In the same way that it became an essential tool to project great artists (including Kaytranada, Chance The Rapper, Sango, Soulection and the Brazilian duo Deekapz) around the world, Soundcloud also helped Victor reach a large audience in different countries. The platform became a testing laboratory for new sounds and a social network to connect with producers from different cultures. There, he got to know a little more about what’s happening in Portugal, England, the US and African countries. This connection generated several exchanges of cultural experiences and native sounds, mainly drum recordings from African tribes.

“People from Portugal are people who grew up listening to kuduro and African electronic rhythms and now make Afro-house. The London crowd grew up listening to reggae and the stuff that came from Jamaican immigrants, and made grime. And here we are following this same path with funk, using the genres that we have here… the US crowd with house and trap. I think that’s pretty awesome, because even though they are different styles, they walk together in terms of evolution, when we take stock of global music evolution”, he observes.

Throughout this exchange of knowledge and the incessant search to create something different, VHOOR has dedicated himself to researching traditional Brazilian rhythms. For his most recent album, RITMO, he studied samba de coco, a style of dance made by tapping the feet with a wooden clog on the floor, and which is accompanied by percussive instruments: triangle, tambourine, surdo and ganzá (the group Samba de Coco Raízes de Arcoverde, from Pernambuco, is one of the symbols of this style). Across eleven instrumental songs, the beatmaker merges this folk music, little known in many places in Brazil, with house, dance and afro-dance. During his research, he found that, despite being raised in different regional cultures, baile funk and samba de coco have similar rhythmic cells. Both were also born in the periphery and were developed by marginalized black people. This makes them fit perfectly, even when the BPMs are different.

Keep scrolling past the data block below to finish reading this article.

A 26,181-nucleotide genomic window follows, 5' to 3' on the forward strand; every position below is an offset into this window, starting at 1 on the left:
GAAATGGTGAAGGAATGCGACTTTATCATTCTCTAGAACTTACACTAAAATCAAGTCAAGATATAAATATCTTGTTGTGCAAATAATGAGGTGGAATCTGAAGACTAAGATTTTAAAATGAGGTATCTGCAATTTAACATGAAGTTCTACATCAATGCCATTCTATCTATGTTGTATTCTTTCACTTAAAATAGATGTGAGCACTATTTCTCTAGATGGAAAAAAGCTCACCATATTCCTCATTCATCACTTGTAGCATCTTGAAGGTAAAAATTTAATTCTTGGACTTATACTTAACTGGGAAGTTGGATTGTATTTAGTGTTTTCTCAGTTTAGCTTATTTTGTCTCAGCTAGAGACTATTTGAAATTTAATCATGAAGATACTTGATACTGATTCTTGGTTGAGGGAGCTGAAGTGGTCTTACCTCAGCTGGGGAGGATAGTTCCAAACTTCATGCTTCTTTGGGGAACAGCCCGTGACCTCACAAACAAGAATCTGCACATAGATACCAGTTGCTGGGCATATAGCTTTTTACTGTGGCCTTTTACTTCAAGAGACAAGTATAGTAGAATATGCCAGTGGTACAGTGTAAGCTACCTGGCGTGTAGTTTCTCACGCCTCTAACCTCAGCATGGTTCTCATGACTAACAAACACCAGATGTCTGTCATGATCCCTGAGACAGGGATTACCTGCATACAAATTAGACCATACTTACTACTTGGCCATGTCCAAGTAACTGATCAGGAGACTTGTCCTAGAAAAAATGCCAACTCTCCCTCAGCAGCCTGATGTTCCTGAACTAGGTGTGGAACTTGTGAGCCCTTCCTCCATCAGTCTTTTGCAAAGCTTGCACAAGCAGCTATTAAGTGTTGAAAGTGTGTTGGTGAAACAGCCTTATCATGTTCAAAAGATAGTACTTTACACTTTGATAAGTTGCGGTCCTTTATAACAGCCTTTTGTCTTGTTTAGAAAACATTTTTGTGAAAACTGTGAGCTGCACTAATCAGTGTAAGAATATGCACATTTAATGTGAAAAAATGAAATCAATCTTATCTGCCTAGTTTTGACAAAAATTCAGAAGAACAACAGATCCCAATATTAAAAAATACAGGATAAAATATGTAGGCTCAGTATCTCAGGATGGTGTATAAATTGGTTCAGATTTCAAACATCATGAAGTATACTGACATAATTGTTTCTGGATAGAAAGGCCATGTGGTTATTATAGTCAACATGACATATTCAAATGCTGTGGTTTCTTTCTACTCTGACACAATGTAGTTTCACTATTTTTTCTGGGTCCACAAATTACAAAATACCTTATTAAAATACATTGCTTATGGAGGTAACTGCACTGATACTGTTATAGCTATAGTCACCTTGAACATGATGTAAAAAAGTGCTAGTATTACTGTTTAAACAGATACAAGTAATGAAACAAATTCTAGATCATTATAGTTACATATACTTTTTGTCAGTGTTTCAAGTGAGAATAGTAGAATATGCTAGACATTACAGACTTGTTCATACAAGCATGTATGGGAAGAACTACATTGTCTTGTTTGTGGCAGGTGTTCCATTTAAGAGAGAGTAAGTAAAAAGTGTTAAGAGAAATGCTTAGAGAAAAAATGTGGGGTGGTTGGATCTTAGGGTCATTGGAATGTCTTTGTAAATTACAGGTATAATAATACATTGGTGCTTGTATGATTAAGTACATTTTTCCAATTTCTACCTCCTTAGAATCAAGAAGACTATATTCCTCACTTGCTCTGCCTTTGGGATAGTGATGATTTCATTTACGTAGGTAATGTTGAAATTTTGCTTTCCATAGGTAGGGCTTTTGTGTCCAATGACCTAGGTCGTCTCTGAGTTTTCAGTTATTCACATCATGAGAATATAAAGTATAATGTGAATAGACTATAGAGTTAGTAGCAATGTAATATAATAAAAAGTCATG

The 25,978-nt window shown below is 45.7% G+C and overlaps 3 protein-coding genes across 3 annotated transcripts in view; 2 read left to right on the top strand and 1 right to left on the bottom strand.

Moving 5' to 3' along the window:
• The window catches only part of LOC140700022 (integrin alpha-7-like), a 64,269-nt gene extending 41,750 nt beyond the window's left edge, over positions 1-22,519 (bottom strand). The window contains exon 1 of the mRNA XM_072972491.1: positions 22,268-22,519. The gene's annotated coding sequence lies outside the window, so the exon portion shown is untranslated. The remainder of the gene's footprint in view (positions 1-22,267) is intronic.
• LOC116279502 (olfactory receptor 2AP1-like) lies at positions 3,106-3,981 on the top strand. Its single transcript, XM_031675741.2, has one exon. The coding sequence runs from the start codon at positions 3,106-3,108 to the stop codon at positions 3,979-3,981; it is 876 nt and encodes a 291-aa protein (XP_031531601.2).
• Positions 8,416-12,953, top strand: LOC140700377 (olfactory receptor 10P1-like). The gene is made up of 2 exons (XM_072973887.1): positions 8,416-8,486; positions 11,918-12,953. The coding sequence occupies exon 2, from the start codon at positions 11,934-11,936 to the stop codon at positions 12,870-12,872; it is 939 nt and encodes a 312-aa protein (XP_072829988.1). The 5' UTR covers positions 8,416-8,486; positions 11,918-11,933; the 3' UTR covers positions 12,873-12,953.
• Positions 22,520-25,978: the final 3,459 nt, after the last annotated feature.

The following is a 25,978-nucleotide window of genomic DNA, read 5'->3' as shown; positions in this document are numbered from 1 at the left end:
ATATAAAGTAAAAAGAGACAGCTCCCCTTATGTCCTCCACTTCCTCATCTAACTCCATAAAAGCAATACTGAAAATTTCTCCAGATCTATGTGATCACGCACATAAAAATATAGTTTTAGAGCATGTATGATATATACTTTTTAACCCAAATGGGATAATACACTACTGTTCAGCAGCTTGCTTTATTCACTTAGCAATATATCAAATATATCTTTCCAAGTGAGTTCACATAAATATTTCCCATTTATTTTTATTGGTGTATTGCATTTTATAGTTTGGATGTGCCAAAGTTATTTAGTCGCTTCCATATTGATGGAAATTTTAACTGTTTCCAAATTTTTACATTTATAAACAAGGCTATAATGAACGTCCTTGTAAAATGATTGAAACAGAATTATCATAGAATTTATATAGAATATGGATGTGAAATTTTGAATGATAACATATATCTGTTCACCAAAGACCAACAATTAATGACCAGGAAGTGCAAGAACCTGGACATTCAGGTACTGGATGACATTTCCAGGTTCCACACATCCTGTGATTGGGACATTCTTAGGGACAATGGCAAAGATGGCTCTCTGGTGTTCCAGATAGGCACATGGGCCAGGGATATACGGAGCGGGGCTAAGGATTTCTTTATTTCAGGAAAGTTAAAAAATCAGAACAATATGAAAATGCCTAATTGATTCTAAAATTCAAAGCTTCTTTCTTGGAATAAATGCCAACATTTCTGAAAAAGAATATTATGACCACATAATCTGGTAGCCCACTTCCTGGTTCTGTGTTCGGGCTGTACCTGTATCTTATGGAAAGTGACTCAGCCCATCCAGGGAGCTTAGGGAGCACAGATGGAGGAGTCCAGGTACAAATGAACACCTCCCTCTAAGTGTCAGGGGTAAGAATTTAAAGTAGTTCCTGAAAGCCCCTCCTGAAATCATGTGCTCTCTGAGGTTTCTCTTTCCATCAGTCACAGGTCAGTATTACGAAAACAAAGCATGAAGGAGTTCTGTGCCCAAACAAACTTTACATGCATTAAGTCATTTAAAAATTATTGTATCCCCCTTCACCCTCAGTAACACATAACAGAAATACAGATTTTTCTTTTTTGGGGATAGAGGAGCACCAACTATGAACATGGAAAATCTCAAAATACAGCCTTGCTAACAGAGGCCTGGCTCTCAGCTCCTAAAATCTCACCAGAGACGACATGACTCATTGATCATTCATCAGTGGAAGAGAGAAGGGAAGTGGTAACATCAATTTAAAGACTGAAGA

“This is a work that I’m very proud of, because it was very complicated trying to translate folk rhythms into electronic music. I think it worked very well… there are samples of things there that I’ve been taking, cutting and treating to give it a certain context”, he says. “It’s a way to keep these styles so rich without letting them die. They tell such beautiful stories, many linked to the issue of slavery, work music, which people sang to be able to work, to have strength and to get excited in such a difficult period that we had here in Brazil.”

By having the ability to imprint his identity on any music that he chooses, VHOOR is making an important contribution in getting samba de coco to new ears, whilst still maintaining its heritage, even when presented with elements that are not part of its original design. This is also a way of showing the world the musical richness that exists in Brazil, be it traditional or modern. And if it’s up to him, other experiments will soon be done with other, different Brazilian sounds.

“We also have to study the rhythm of the styles here in Brazil (including forró, rasteirinha, samba) and understand more or less how these regional styles are constructed and bring them to the electronic aspect.”

Ritmo is available on Bandcamp